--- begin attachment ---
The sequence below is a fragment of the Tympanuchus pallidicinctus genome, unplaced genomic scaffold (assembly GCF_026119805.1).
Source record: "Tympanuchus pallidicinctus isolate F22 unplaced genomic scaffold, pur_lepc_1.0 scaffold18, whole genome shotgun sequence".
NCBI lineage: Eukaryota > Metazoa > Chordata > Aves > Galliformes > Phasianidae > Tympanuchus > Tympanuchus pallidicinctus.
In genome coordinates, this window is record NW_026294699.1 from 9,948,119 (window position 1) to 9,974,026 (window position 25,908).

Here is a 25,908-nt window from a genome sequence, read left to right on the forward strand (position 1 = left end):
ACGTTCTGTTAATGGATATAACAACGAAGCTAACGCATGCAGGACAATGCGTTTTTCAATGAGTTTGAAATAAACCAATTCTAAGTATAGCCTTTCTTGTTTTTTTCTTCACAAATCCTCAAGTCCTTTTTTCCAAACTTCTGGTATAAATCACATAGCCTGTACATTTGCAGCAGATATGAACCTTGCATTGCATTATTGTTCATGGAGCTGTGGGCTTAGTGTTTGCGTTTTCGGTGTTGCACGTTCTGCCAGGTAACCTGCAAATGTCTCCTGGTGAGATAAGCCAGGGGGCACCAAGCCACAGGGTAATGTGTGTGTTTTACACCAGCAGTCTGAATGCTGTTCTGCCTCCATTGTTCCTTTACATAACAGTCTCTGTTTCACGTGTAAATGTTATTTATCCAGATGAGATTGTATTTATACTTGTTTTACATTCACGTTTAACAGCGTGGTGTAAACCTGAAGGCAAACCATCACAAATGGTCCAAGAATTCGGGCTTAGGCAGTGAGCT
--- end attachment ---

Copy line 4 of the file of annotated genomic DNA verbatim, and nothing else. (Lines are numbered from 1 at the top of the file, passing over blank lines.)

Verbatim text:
In genome coordinates, this window is record NW_026294699.1 from 9,948,119 (window position 1) to 9,974,026 (window position 25,908).